Starting May 25th, the EU’s General Data Protection Regulation (GDPR) is taking effect. Despite the looming start date, there are many organizations that are still unclear about the language of the regulation and why organizations in the US should be aware. A good starting point for understanding how GDPR may affect your organization is to determine if GDPR even applies, and if so, what is your level of exposure to compliance obligations. Compliance and regulation often have a stigma for demanding exhaustive layers of bureaucracy and controls. In this case, the goal of the legislation is not to overburden organizations but to create an environment in which data is recognized as a valuable asset that consumers have the right to manage. To clarify, GDPR is focused on personal data, defined as: Any information related to a natural person or ‘Data Subject’, that can be used to directly or indirectly identify the person. It can be anything from a name, a photo, an email address, bank details, posts on social networking websites, medical information, or a computer IP address.
Why is it important in the United States?
Although GDPR is a piece of legislation passed and applicable to the European Union, some US organizations fall in its scope, while others may want to consider this regulation when analyzing their own data privacy and security needs? It is important for those organizations in scope for GDPR to consider the risk of a data breach, and the financial implications that are associated. In the event of a data breach, non-compliant organizations may be subject to a fine of €20 million or up to 4% of global revenue, whichever is higher, by European Union GDPR Supervisory Authorities. Additionally, data privacy has come to the forefront in the media, which has led to an increased awareness of data privacy and security. Organizations who act irresponsibly with sensitive subject data may see repercussions in the form of negative publicity and potentially loss of business.
Step 1: Am I in scope?
This rather broad definition of personal data will require organizations to analyze what data is being collected in their websites, ecommerce platforms, and any forms of interaction with end users. This is where US businesses may fall in scope for the GDPR. Articles 3(1) and 3(2) state that the GDPR applies to businesses established in the EU as well as to businesses based outside the EU that offer goods and services to, or that monitor, individuals in the EU. Although, a US business may not have a physical presence in the EU, if any of the organization’s users or customers are physically present within EU borders, that US business is in scope for GDPR.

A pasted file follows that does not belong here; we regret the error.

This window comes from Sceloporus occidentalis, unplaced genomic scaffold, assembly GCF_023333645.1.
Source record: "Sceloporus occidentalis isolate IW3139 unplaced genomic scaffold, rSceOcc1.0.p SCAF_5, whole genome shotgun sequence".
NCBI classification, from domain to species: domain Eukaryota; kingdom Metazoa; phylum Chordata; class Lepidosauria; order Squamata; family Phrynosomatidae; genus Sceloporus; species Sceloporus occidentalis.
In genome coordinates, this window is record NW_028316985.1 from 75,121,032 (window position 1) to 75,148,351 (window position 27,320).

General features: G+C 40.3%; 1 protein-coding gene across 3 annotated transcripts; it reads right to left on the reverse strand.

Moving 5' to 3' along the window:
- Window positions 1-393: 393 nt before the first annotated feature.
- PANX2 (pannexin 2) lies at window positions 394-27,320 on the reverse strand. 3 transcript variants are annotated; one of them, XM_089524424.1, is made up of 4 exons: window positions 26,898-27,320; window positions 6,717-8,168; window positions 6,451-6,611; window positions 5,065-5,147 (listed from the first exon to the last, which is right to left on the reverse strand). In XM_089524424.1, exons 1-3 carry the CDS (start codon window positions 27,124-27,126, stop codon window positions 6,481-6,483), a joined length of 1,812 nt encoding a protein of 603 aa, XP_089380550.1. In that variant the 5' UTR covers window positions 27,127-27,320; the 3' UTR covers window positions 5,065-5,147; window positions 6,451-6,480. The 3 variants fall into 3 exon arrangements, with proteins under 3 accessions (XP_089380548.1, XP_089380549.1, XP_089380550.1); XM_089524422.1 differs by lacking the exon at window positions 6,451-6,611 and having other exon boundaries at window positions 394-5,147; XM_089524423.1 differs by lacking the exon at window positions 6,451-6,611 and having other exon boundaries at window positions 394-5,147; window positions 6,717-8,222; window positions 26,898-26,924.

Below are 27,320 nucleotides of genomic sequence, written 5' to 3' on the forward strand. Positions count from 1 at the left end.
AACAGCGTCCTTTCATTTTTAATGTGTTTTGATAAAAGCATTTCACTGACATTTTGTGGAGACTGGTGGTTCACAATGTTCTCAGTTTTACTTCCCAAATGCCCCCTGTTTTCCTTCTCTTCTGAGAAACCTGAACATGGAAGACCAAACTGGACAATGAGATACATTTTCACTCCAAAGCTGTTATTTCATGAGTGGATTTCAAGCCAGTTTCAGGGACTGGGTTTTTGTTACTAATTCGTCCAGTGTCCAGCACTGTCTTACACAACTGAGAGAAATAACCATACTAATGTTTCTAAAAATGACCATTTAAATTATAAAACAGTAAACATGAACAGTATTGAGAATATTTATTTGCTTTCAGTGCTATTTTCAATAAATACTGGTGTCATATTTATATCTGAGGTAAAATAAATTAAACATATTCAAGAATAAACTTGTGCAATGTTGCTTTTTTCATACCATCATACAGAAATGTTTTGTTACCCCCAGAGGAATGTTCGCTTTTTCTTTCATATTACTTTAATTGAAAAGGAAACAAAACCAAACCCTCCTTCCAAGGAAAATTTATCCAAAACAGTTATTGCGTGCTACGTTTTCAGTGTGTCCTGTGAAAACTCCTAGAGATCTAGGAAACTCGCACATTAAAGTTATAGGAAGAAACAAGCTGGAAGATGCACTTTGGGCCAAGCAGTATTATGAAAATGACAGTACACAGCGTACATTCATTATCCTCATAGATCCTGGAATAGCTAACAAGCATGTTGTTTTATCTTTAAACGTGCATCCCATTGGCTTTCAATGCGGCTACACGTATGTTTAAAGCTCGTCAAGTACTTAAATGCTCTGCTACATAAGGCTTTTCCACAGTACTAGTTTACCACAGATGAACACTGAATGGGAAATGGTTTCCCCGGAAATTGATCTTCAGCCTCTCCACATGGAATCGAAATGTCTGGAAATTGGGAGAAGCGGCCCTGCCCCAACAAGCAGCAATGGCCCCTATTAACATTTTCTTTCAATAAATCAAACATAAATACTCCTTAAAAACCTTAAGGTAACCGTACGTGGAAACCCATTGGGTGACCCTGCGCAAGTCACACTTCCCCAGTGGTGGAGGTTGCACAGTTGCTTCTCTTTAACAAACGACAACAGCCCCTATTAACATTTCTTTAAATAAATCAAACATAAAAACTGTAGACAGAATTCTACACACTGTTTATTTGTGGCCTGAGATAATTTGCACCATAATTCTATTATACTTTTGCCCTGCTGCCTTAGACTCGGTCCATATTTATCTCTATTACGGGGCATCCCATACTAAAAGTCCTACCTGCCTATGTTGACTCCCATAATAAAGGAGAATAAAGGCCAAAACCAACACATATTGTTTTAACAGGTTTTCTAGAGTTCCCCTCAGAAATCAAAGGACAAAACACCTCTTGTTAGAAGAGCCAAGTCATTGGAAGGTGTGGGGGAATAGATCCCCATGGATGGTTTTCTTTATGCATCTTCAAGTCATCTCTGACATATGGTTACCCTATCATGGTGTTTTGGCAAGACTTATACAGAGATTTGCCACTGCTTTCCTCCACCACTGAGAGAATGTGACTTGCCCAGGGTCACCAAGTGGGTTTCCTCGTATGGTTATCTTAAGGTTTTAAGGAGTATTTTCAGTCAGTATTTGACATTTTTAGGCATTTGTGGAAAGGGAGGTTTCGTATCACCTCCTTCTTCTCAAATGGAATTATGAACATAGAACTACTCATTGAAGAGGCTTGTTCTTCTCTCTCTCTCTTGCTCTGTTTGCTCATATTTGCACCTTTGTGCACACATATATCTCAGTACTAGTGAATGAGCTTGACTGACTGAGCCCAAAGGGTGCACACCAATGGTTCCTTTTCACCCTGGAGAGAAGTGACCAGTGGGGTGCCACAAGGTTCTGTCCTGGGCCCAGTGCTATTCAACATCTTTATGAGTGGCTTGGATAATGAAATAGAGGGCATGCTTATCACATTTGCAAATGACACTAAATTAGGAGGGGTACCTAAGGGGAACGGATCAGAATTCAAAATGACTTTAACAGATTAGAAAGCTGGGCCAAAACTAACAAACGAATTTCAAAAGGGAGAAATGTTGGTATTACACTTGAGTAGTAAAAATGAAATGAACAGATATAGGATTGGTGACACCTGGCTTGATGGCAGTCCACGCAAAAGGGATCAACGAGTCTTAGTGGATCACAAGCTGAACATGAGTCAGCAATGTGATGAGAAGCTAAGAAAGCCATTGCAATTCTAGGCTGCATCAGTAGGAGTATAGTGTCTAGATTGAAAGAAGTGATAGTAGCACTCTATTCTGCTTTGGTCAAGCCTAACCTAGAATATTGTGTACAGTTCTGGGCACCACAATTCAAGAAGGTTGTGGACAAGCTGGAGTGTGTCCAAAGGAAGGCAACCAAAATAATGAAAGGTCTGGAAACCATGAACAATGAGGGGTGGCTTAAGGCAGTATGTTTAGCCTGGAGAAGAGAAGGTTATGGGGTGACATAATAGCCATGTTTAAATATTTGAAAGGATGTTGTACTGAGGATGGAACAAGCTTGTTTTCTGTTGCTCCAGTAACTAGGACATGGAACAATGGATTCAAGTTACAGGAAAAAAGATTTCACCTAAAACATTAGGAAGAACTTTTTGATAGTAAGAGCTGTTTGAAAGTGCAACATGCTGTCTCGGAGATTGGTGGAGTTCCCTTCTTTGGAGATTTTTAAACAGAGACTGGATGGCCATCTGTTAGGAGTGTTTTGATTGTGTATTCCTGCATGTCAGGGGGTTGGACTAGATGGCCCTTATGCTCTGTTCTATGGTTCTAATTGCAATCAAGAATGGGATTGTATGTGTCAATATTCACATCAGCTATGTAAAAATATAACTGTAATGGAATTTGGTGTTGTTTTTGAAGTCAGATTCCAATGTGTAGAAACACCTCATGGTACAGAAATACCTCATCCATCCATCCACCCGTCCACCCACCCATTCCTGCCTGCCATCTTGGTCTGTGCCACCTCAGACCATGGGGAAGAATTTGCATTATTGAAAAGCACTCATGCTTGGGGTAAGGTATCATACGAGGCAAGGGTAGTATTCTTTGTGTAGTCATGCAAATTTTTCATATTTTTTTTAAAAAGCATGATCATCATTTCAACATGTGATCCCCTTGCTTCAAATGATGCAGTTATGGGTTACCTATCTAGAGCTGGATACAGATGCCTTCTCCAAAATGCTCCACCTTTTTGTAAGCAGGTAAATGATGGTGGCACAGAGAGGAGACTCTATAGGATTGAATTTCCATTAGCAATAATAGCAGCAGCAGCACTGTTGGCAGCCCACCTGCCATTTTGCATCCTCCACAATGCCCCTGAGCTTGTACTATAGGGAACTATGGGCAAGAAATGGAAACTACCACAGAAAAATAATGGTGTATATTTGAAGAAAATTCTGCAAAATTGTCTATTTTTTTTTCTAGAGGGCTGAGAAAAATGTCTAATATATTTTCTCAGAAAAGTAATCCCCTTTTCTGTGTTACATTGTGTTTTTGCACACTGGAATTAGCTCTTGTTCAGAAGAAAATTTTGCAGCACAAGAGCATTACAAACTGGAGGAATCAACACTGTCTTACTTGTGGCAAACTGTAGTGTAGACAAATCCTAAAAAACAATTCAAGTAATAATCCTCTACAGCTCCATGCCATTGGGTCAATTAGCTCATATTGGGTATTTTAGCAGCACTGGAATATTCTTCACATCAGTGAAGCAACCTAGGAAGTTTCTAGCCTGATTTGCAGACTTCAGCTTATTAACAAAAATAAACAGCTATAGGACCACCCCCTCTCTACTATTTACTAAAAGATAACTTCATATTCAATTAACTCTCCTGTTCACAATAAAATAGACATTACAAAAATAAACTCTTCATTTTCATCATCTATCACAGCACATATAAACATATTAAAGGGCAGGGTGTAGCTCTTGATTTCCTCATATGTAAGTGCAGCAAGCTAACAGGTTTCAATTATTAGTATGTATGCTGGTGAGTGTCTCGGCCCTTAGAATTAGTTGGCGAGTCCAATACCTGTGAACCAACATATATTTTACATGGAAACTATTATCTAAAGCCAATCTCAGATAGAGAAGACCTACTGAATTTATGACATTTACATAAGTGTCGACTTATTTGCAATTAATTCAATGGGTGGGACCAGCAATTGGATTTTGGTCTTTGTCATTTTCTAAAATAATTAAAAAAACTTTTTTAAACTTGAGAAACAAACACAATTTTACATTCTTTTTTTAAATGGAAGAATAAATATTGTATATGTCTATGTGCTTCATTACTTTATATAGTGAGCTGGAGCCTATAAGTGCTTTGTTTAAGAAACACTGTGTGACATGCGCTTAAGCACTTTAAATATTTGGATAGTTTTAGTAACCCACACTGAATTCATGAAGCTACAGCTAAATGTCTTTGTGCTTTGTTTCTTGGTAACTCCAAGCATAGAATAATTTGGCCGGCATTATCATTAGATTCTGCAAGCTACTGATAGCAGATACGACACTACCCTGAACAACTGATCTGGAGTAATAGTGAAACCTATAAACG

Step 2: How do I collect/interact with data?
Once an organization determines if it’s in scope for GDPR, the next distinction to make is whether it is a Controller or Processor of personal data. A Controller is the entity that determines the purposes, conditions and means of the processing of personal data, while the Processor is an entity which processes personal data on behalf of the controller. If an organization is considered the Controller, it is viewed as the primary party responsible for the management of the personal data, and will therefore, be expected to safeguard that data and make sure that processing completed by any third parties be done in accordance with GDPR. This is an important distinction because typically organizations have used third parties to shift responsibility away. Now, as a Controller of data, you cannot shift that responsibility and need to ensure any processing is done in accordance with GDPR standards.